Following a recent trip to the Frankfurt Auto Show, I couldn't help but ask myself: "Why can't we buy those cars here in the U.S.?"
In some cases, the answer is simple. If a given automaker isn't set up to do business in America, then it really has no way to sell those cars here. But even if a certain brand already sells cars in the U.S., that given model might not be appealing enough to justify offering it to American shoppers.
Determining what American buyers want is no easy task. Sometimes automakers get it wrong. Both the Mazda5 and Honda Fit were cars that many assumed would not sell well in the U.S., yet the Fit is now key to helping Honda sell 6 million cars globally, and the Mazda5 makes up roughly 5 percent of the brand's U.S. sales.
With that in mind, here are five cars I think Americans would buy if given the chance:
The little Micra is so popular that it was the first car produced by a Japanese automaker to sell more than 1 million cars in Europe. With a recent update, the Micra now looks and feels exactly like a car Americans would love. Think of it as Nissan's spin on the MINI Cooper. Plus, it has cool features, like a parking space guide that will let you know if a prospective parking spot is big enough to accommodate your Micra. The car is fun to drive, handles well and can be had with appealing options, such as navigation with Google send-to-car, keyless entry, push-button start and good-looking 15-inch wheels. The base price for an American version of the Micra would be about $16,000. Fuel economy for a U.S. model could be better than 35 miles per gallon in combined city and highway driving.
This is essentially a mini minivan. In places like Europe and Japan, our so-called minivans don't exactly feel very mini. The C4 Picasso (right, the name would have to change for U.S. buyers) is like a luxury version of Mazda5. Available in 5- or 7-passenger models, the Picasso has more than enough luxury options to keep the average American driver happy. The Exclusive+ version includes dual zone climate control with pollen filter, adaptive cruise control, keyless entry, airplane-style tray tables in the rear, power rear lift gate, rear parking camera and automatic wipers. It even comes with the option of a manual transmission. The U.S. price would be about $27,000 for a base model and up to $36,000 for a luxury version.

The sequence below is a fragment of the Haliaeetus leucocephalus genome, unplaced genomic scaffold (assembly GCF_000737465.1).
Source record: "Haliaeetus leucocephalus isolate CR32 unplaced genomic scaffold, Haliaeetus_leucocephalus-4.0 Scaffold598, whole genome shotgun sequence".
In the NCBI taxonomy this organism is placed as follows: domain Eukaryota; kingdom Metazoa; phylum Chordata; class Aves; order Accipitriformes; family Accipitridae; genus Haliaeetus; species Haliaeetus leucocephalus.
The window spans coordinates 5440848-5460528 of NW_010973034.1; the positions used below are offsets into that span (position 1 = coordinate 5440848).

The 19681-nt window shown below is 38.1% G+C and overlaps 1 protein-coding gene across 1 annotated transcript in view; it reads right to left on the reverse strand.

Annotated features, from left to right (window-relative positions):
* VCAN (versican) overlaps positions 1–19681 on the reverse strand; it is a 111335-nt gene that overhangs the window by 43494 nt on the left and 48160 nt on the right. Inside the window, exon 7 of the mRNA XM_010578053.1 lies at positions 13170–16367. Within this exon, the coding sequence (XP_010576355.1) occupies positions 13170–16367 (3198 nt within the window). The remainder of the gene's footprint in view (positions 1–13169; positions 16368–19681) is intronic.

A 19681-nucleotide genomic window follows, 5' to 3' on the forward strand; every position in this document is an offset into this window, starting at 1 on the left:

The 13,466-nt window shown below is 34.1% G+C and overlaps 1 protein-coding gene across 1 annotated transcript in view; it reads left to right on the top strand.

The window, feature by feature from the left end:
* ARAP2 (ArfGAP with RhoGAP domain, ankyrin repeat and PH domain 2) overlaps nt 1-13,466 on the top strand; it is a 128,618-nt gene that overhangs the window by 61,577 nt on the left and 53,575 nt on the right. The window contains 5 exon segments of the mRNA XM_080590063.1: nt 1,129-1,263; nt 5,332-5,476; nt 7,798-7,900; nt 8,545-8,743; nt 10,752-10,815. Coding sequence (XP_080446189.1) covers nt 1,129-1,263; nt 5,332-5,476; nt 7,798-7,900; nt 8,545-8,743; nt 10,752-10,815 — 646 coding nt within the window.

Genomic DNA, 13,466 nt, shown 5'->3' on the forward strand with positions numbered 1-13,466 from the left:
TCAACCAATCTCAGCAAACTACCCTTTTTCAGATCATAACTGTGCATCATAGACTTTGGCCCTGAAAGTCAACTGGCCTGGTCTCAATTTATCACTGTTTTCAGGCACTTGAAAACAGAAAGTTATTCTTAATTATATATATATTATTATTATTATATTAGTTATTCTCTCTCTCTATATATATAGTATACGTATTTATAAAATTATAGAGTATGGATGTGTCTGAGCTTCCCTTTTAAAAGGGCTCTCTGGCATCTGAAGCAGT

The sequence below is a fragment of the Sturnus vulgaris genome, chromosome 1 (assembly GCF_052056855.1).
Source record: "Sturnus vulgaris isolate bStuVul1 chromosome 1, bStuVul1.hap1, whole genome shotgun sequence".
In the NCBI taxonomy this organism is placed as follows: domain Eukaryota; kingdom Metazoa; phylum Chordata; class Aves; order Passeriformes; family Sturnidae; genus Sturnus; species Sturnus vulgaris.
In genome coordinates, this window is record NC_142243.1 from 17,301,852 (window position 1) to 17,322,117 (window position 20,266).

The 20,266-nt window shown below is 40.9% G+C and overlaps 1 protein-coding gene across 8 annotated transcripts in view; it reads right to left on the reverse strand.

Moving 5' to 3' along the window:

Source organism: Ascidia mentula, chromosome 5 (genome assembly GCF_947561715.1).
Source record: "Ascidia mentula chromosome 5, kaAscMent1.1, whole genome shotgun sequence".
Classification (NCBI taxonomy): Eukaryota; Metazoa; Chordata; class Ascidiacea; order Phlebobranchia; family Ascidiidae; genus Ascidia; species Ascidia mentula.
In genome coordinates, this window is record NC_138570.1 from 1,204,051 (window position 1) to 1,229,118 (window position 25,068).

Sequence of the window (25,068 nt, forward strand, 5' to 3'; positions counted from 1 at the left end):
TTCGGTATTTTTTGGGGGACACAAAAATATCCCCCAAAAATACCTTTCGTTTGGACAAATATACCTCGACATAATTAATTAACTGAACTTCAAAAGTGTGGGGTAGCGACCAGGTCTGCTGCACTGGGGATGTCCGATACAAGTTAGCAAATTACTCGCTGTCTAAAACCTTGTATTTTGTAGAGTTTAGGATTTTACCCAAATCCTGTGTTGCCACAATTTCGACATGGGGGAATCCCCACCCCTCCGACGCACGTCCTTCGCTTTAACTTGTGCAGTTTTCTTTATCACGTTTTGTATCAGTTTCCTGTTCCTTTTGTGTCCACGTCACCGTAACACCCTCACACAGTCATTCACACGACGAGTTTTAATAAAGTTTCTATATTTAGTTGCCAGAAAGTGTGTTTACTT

The new Mazda6 sedan is stunning, for sure, but the wagon looks even cooler. There was a Mazda6 wagon for U.S. buyers once, but it didn't sell well enough to justify bringing it back to America this time around. A Mazda rep explained it this way: "With the first generation Mazda6, we could get sedan and hatchback buyers to consider one version or the other based on price, equipment or color. With wagons, the customer had to come in looking for a wagon specifically -- sedan and hatchback shoppers would almost never consider a wagon." Still, we think that, given the new 6's striking exterior look and top-notch interior, the car would find some buyers -- maybe just not enough to make Mazda happy.
The Cascada is an upscale convertible with a back seat. This isn't a true luxury or performance convertible like, say, the BMW 3 Series or Infiniti G37 convertibles. For one thing, the Cascada is front-wheel drive. The Cascada is good looking, with nice materials inside. Think of the Cascada Convertible as the car we always hoped the Chrysler Sebring would be or a less expensive, not quite as luxurious Audi A5 Cabriolet. Since the Opel Cascada shares its underlying structure with the Buick Verano, it's possible this is a car Americans could buy soon. There are plenty of rumors saying basically the same thing. A nicely equipped Buick Convertible version of the Cascada would probably start at about $34,000.
I hear it all the time: new car shoppers who instinctively know that a minivan is the best car for their needs but are dead-set against owning a minivan. The reasons defy logic, but there are so many of them. In a world where minivans have a stigma for some and SUVs are seen as just too much, a car like the Chevy Cruze–based Orlando would work out really well. The Chevy Orlando gets three rows of seating, a tall roof and a variety of engine options. I think the 174 horsepower, 2.4-liter, inline 4-cylinder engine would work best for U.S. buyers. Think about it: Chevrolet no longer has a minivan and, as good as it is, the Chevy Traverse can be too big and expensive for some families. The Orlando perfectly fills the gap between the economy-minded Cruze and the family-friendly Traverse. The Chevy Traverse starts at about $30,000. A base U.S.-spec Orlando would start closer to $21,000.
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